Ms. Hall Tompkins received an Honorary Doctorate from the Manhattan School of Music, her alma mater, in 2016, and also delivered the Commencement address. She is also one of three 2017 recipients of the Sphinx Medal of Excellence, which was presented at the US Supreme Court by Justice Sotomayor. She earned a Master’s degree from the Manhattan School under the mentorship of Glenn Dicterow, concertmaster of the New York Philharmonic. While there, she was concertmaster of both of the school’s orchestras. Prior to that, she earned a Bachelor of Music degree with honors in violin performance with a minor in French from the Eastman School of Music studying with Charles Castleman. While at Eastman she won the school’s prestigious Performer’s Certificate Competition, several scholarship awards from the New York Philharmonic, and was invited to perform chamber music on the school’s Kilbourn Concert Series with members of the faculty.

An avid polyglot, Ms. Hall-Tompkins studies and speaks eight languages. A native of Greenville, South Carolina, Ms. Hall-Tompkins began her violin studies at age nine. She lives in New York City with her husband Joe.

See the full article here .


Please help promote STEM in your local schools.

Stem Education Coalition

Princeton’s Department of Music is at the epicenter of a musical culture that is broad and deep, reaching from edge to edge of the campus, from the classroom to the concert hall, and from faculty-led groups to those run exclusively by students.

There are several levels of involvement that students can have with the Department of Music: Graduate students can earn a Ph.D. in one of the two main areas of our Graduate program – composition or musicology – including opportunities to focus on theory or ethnomusicology. Undergraduate students can major in music, in a program with emphasis on writing music or writing about music. Undergraduates can also earn certificates in the Program in Musical Performance, both as Music Majors and as majors of other departments. Those who do not plan to pursue a degree or certificate in music are of course welcome to take courses with world-renowned composers and music historians, take instrumental or voice lessons in the private studios of top professionals, and audition to perform with our many ensembles: six jazz groups, three choruses, two orchestras, a wind ensemble, an opera theater, a musical comedy troupe, at least a dozen chamber music ensembles, a laptop orchestra, and almost twenty small a cappella singing groups.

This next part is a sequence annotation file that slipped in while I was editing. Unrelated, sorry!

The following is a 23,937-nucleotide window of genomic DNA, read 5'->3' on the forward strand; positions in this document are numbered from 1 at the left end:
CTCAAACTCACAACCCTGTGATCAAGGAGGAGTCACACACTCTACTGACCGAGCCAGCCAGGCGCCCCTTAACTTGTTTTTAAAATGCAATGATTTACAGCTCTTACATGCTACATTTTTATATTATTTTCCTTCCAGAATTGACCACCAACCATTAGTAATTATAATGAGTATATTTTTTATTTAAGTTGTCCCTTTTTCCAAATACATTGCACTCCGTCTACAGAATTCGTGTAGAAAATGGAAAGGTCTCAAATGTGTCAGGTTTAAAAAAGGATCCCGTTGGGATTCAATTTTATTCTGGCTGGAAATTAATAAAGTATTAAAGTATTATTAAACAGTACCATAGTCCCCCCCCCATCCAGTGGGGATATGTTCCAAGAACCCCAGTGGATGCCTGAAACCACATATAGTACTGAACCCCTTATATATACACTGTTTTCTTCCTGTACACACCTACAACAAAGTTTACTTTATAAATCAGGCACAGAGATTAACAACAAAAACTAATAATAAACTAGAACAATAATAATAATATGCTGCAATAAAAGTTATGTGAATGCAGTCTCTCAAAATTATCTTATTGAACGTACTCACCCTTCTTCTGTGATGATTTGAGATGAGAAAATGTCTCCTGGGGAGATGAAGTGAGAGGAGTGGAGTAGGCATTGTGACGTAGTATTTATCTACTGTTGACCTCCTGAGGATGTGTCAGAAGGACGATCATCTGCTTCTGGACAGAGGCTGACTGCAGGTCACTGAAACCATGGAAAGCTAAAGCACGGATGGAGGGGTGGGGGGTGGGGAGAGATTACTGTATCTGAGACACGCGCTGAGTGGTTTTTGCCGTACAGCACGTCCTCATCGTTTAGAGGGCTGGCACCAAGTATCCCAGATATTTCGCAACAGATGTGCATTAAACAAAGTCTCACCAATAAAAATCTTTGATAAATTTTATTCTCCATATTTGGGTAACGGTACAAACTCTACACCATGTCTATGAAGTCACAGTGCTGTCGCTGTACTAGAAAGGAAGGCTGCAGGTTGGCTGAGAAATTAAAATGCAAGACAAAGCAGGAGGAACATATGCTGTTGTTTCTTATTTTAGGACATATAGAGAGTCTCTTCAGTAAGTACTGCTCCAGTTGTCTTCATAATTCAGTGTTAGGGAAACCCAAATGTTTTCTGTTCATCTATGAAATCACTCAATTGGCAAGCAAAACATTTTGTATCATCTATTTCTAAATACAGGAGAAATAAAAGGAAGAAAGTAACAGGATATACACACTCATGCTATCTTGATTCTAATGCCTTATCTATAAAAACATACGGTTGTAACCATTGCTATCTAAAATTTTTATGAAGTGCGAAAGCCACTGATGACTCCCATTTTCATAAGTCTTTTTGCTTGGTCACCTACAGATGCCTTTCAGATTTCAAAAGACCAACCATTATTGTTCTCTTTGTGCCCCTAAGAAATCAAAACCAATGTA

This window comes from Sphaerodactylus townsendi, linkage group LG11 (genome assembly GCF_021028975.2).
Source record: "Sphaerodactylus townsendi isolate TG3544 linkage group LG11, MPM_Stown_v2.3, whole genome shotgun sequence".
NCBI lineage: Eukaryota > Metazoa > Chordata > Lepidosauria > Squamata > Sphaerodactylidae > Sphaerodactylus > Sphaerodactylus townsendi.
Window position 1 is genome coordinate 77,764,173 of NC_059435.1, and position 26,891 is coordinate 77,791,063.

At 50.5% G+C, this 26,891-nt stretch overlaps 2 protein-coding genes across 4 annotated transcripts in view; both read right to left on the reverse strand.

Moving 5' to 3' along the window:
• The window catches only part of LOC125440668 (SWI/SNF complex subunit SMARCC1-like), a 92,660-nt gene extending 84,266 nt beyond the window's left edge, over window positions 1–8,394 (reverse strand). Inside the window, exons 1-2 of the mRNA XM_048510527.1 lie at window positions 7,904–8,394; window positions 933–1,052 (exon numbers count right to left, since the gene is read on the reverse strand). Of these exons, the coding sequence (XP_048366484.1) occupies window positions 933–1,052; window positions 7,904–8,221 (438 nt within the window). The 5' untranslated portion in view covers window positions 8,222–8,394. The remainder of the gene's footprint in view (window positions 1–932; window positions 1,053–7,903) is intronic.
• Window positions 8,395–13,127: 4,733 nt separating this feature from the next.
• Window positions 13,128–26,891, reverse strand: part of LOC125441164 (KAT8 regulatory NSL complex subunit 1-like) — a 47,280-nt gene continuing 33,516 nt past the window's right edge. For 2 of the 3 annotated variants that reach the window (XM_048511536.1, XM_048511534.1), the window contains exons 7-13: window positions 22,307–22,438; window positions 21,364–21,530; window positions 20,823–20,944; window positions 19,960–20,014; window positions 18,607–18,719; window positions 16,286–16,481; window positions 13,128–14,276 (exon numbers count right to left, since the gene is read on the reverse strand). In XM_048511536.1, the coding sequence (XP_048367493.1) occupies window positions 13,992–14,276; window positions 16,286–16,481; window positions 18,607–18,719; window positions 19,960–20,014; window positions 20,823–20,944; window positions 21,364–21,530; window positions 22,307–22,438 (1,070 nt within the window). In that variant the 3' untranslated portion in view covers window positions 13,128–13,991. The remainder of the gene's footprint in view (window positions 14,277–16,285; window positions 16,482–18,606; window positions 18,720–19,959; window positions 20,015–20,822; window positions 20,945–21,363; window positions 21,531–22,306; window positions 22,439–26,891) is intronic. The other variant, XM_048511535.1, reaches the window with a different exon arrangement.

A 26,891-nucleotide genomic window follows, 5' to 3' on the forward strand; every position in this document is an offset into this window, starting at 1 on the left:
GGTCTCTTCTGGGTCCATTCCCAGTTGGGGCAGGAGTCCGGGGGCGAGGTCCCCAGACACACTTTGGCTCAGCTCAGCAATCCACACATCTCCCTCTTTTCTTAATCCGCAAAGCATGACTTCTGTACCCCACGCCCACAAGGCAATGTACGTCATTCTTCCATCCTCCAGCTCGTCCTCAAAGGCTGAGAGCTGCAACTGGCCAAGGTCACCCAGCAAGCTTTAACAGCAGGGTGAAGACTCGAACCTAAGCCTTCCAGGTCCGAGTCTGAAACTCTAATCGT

Community members can attend numerous concerts throughout the academic year. In addition to student performances, world-renowned artists appear on the Princeton University Concerts series; leading performers of contemporary music showcase compositions by faculty and graduate composers through the Princeton Sound Kitchen; Sō Percussion, the Edward T. Cone Artists-in-Residence, perform and engage with the community. The student-run radio station WPRB: 103.3 FM broadcasts many styles of music, often featuring Princeton student performances.

An important feature hard to discern from a list of courses and ensembles is the Music Department’s emphasis on collaboration. This manifests not only within the department (graduate composers composing for the undergraduate orchestra, graduate musicologists making a performance edition for an undergraduate opera production), but in collaboration with other departments as well. Frequent interdisciplinary collaborators with the music department include students and faculty from Architecture, African American Studies, Computer Science, Irish Studies, and the programs in Theater, Dance, Visual Art, Music Theater, and Creative Writing all housed within the Lewis Center for Arts.

John Schaefer

For new music by living composers from New York Public Radio

For great Jazz


WPRB 103.3FM

Please visit The Jazz Loft Project based on the work of Sam Stephenson
Please visit The Jazz Loft Radio project from New York Public Radio